Tuesday, 31 May 2016

Green Party deputy leader to speak at Keele TEDx

Green Party deputy leader Amelia Womack is to take part in a TEDx event taking place at Keele University on 9th June.

Ms Womack (29) is the youngest deputy leader of any UK political party and is committed to making young peoples voices heard within the Green movement and the wider political scene. In eight years of active involvement with the party she has campaigned on issues including TTIP and the shortage of affordable housing.

At the 2015 general election she stood in the Camberwell and Peckham parliamentary seat gaining 10.1% of the votes available, tripling the party's 2010 total.

Born in Newport she holds a degrees in Environmental Biology and Environmental Technology.

TEDX is a programme of self organised local events aimed at sharing innovative ideas from original thinkers and is an offshoot of the wider TED movement that began in California thirty years ago.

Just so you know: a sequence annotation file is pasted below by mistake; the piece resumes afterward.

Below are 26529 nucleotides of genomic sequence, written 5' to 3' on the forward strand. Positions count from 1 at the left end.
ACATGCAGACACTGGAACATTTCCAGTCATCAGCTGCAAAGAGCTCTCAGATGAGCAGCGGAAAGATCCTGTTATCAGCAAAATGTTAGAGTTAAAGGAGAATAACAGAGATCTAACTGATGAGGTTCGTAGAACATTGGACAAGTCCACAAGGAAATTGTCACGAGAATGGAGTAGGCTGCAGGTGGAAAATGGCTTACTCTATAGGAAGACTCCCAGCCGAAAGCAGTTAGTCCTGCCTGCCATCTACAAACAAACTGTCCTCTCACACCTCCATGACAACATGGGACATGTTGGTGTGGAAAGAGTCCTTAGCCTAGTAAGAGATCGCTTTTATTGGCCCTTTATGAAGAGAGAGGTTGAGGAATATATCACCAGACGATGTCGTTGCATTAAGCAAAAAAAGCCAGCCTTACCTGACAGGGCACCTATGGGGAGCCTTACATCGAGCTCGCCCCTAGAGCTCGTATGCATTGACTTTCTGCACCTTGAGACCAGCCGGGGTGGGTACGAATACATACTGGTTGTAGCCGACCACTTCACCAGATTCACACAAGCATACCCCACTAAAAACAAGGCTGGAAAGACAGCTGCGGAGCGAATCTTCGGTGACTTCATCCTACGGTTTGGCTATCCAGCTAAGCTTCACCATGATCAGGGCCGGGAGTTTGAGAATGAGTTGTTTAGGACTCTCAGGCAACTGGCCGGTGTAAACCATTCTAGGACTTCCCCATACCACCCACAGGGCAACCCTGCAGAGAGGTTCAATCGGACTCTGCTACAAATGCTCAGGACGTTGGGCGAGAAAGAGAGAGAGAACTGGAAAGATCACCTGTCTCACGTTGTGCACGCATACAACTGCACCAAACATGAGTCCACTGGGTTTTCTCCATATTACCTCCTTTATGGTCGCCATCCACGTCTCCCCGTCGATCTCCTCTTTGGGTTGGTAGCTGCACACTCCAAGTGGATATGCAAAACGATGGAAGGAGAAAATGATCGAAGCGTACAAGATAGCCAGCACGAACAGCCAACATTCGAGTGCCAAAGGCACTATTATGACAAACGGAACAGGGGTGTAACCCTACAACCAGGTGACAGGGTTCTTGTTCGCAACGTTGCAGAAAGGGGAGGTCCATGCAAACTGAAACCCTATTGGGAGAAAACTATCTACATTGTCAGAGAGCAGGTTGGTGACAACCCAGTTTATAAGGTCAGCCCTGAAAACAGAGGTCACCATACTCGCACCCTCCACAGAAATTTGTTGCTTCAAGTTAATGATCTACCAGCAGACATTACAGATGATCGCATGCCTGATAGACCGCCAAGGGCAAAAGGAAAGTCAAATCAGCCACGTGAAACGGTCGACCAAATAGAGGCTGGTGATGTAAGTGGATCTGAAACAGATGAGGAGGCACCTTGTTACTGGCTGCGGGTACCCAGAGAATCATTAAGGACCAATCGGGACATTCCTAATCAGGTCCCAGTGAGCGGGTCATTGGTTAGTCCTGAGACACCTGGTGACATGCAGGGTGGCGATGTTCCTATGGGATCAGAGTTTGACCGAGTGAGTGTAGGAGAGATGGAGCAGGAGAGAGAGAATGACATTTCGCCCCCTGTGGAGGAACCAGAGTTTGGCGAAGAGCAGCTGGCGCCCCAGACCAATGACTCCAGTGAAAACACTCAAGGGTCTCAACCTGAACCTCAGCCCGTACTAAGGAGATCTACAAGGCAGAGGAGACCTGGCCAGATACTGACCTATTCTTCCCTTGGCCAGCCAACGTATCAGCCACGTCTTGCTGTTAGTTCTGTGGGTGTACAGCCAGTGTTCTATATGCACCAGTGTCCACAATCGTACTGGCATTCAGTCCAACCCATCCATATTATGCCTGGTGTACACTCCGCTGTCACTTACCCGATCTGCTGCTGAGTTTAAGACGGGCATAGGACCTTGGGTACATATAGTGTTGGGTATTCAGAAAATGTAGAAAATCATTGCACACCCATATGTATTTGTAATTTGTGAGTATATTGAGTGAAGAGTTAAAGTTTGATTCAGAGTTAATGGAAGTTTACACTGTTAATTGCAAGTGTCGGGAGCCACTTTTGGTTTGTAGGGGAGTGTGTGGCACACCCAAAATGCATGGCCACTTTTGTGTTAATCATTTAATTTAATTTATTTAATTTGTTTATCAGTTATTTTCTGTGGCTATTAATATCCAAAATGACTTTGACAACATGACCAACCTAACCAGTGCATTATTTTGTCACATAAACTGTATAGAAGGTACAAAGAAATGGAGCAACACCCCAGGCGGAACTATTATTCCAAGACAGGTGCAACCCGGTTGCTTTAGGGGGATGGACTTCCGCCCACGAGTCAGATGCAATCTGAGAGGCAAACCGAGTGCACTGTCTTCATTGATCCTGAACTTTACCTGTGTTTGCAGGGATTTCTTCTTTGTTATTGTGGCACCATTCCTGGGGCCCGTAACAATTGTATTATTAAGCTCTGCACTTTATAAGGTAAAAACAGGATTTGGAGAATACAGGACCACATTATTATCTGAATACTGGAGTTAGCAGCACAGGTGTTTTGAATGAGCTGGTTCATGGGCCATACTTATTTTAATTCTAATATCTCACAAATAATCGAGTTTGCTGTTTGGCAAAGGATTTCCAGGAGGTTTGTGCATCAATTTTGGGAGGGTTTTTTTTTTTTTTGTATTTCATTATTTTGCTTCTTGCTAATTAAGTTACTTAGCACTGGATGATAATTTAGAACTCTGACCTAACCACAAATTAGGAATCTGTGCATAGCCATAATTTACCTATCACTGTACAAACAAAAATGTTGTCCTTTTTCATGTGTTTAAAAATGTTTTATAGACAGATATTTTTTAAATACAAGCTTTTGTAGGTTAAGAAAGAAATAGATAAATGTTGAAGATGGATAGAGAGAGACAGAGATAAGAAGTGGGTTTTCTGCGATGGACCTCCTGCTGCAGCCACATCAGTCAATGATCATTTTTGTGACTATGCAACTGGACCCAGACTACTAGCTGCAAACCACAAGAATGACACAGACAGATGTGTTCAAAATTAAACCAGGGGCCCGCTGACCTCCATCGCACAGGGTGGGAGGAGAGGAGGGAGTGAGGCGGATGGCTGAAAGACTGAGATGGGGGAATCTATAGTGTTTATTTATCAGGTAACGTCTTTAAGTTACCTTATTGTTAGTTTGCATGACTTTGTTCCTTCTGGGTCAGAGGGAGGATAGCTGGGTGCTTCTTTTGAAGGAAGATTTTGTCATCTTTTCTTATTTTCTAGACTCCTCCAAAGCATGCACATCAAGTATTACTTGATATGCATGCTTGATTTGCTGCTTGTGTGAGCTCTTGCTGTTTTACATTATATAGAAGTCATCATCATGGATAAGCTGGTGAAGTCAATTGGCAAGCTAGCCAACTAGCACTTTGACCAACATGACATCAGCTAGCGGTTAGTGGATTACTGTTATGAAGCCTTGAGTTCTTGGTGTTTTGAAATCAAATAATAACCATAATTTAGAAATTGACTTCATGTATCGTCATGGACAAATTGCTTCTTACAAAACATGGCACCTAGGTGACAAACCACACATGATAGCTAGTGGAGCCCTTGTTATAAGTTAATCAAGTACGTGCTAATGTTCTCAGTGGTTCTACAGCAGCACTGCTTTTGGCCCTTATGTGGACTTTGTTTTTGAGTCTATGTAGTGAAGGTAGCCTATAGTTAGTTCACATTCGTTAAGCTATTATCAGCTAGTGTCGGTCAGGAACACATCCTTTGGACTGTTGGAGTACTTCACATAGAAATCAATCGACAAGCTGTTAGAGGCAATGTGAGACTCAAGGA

Participants in the event at Keele on 9th June include Students Union chief executive Jim Dickinson speaking about how politics can reconnect with the concerns of young people, Keele based research academic Sharon George on society's growing 'addiction' to material goods and its impact on the environment and jazz musician and academic James Tartaglia speaking about how he combines musical and philosophical ideas in his work.

Tickets and further information about the event are available at :


Sunday, 29 May 2016

The political class has turned the EU referendum into their own petty squabble.

Two months in and the campaign over whether or not the UK stays in the European Union is starting to look like a sorry thing. The public are rapidly moving from confusion, to annoyance with the incessant squabbling, to indifference.

There is just over a month more to go before polling day and no sign of things getting better any time soon.

At the end of last week the Treasury Select committee criticized both sides for using 'misleading' figures and 'implausible assumptions' in their campaign material.